Does this story sound familiar?
“Fifteen years ago, our institution didn’t really know much about websites. All we knew is that we knew that our current and prospective students (and no small number of our faculty) were on the web, so we needed a website. Fast. So we made one. And when that looked old, we made another one. And then another one. And because academics (and academic administrators) are, by nature, intellectual string savers, we never threw out the old site, we just piled the new one on top of it, intending one day to organize everything. But because academics (and academic administrators) are stretched increasingly thin, that organization never really happened. And in the meantime, that warren of lean-tos that is our “new” website is looking a little stale again. It could use a redesign. And some video. And a mobile platform. And there’s all this social media stuff to integrate. And now some consultant is telling us that we have to inventory every last scrap of content on our existing website in order to properly “manage” it. Well, we have an M.I.A. Super Bowl Halftime Show gesture for you.”
mStoner has a different approach to content management. One that takes into account the complexities of your overall communication efforts and the realities of your available staff time. Some of you might be able to do a complete content inventory and may be sitting on a site rich with content that’s worth an inventory. Some of you may be better off burning down the old house next time you move houses. Most of you will be somewhere in between. mStoner’s approach meets you where you are, with the staff and the content you have, and helps you develop an individualized, actionable content strategy that ensures you’re using print, web and social media to their maximum effectiveness while maintaining a level of . . . what’s it called? . . . oh, yeah . . . sanity.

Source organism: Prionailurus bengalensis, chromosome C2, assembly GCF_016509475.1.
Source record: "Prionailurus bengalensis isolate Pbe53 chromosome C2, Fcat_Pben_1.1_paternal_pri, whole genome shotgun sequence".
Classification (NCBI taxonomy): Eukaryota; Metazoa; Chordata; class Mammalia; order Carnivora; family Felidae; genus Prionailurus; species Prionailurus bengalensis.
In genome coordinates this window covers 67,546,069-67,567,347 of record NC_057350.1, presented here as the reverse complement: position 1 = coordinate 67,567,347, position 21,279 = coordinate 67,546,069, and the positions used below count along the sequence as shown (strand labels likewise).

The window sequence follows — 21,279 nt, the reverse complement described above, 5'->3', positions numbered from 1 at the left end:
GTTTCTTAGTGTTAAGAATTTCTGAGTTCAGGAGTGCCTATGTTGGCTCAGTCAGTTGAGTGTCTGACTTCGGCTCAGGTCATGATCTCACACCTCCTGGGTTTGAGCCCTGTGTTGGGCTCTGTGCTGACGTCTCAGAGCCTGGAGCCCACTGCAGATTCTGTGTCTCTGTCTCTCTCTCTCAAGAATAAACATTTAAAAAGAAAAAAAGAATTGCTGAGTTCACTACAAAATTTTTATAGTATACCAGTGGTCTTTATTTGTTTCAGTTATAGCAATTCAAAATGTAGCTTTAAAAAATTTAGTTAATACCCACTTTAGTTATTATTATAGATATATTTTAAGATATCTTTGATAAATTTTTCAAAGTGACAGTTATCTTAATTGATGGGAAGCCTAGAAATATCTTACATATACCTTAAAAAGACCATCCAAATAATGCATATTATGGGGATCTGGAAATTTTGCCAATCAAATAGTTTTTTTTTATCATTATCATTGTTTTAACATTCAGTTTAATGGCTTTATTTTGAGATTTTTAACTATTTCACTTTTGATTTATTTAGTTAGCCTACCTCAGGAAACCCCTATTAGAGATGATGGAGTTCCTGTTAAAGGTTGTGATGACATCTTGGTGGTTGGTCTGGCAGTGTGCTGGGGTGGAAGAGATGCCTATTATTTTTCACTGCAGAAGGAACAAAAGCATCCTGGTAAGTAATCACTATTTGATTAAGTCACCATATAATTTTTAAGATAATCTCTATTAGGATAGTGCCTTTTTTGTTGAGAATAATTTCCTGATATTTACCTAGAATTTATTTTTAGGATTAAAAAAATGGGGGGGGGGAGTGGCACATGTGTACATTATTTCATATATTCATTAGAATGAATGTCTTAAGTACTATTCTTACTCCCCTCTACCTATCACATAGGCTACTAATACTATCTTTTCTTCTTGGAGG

Instead of starting with content, we start with audience. Who are they? Why are they important to you? Then we move to message. What 2 or 3 things do you want each of those audiences to know? From there, which media are you (or should you be) using to convey those messages? Only then do we address content. What text, photos, and video best convey the messages we want to deliver to the audiences we want to reach in the media the prefer? If that content already exists, where does it live? Who owns it? What shape is it in? If it doesn’t exist, what can we live without, and what do we need to create? And what’s the most efficient way of creating it? Using this approach, your website serves your audiences rather than serving the content. It becomes a delivery mechanism rather than an overwhelmingly difficult to organize and maintain warehouse for your content. Your new website is a stage, and your old website is the junk shop you raid for props and costumes to put on your play.
Now if we could only figure out a way to have a content garage sale.